WASHINGTON — Carnival Cruise Line has extended its cancellations of departures from the United States through the end of April, citing the ongoing health challenges posed by the coronavirus pandemic.
The company previously announced it hopes to take a gradual, phased approach to put ships back in service in 2021. But, as COVID-19 cases spike, more upcoming sailings have been halted.
Carnival also announced Friday that the debut of its new Mardis Gras ship out of Port Canaveral has been pushed to May 29, 2021.
In addition to stopping all embarkations from U.S. ports up to and including March 31, Carnival is also canceling European itineraries for the Carnival Legend, which were scheduled from May through Oct. 31, 2021.
The company said it is reached out to booked guests directly to notify them of the new cancellations.
Disney Cruise Line has previously canceled all of its trips through March.
The cruise line industry has been essentially shut down since mid-March 2020 when the Centers for Disease Control and Prevention ordered cruise ships to stop sailing to U.S. ports after several outbreaks convinced officials that the vessels were potential cauldrons of infection. After being renewed several times, the most recent order expired in October 2020, with new guidelines effectively bringing the no-sail order to an end.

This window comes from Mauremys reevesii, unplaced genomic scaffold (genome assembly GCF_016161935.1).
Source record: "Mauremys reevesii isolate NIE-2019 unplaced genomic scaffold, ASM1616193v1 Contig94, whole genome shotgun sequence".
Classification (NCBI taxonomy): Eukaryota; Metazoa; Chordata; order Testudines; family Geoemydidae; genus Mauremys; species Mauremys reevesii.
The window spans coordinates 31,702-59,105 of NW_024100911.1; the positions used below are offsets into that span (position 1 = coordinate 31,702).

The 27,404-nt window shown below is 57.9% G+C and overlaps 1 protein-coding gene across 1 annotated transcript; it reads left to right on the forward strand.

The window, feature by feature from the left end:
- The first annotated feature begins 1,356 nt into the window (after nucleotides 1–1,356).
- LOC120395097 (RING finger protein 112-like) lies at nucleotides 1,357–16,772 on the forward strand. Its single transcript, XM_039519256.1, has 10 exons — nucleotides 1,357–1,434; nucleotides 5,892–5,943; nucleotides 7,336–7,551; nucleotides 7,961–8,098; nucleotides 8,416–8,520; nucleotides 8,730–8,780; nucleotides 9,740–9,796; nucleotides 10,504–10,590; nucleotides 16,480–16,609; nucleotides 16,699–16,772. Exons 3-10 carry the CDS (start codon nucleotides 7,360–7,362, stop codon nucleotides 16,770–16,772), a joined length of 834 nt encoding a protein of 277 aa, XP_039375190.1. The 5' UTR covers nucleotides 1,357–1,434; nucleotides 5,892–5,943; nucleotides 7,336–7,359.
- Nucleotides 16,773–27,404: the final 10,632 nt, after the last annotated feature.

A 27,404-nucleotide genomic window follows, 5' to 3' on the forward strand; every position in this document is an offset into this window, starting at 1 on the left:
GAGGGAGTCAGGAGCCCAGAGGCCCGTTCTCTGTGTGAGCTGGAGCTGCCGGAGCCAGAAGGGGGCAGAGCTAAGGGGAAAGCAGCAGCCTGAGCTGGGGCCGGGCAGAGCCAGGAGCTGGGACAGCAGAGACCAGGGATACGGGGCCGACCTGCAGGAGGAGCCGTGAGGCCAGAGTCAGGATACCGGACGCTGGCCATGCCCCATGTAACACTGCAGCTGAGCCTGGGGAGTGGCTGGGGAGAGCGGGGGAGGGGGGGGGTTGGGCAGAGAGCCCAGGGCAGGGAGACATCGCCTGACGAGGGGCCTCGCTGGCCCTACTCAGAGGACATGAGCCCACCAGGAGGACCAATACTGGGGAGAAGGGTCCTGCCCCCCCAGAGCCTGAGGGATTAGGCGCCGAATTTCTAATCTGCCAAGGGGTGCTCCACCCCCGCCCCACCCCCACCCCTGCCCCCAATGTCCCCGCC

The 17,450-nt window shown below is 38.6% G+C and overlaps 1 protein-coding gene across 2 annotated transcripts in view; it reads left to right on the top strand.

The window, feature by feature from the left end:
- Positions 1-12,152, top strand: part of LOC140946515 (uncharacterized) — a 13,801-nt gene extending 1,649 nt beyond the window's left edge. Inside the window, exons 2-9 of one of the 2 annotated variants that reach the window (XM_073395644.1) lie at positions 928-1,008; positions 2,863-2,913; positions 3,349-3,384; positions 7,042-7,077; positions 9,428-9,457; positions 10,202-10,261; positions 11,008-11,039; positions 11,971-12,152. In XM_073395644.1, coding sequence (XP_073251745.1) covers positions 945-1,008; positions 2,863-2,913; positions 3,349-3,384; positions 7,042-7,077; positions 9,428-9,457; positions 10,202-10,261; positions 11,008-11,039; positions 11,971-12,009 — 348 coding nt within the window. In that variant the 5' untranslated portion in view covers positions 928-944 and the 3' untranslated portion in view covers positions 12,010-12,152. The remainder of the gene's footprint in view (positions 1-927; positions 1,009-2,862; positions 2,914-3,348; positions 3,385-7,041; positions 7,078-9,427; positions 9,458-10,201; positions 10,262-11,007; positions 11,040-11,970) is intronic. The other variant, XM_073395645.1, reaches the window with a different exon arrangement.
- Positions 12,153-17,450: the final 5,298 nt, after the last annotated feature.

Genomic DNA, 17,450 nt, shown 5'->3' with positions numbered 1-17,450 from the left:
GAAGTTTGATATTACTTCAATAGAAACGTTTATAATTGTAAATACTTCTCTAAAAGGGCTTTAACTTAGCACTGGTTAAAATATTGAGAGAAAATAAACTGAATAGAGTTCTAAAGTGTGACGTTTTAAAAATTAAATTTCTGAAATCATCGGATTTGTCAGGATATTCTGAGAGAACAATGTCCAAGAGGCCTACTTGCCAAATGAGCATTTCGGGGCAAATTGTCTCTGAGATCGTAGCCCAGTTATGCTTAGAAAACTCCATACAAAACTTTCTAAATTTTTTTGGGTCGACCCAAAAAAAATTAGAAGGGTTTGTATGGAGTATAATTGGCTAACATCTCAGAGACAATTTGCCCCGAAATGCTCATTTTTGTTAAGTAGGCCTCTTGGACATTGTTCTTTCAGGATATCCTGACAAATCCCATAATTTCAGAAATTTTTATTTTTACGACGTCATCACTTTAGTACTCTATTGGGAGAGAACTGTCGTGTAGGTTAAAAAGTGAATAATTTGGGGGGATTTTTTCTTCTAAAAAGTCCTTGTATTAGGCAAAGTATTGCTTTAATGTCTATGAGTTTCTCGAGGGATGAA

The CDC's new cruising guidelines say that in order to resume carrying passengers, the companies have to demonstrate they have procedures for testing, quarantining and isolating passengers and crew. They will have to build test labs on all ships and make their own arrangements to isolate or quarantine passengers on shore, if needed. Before being allowed to sail, they will have to conduct mock voyages with volunteers playing passengers who get sick, the CDC said.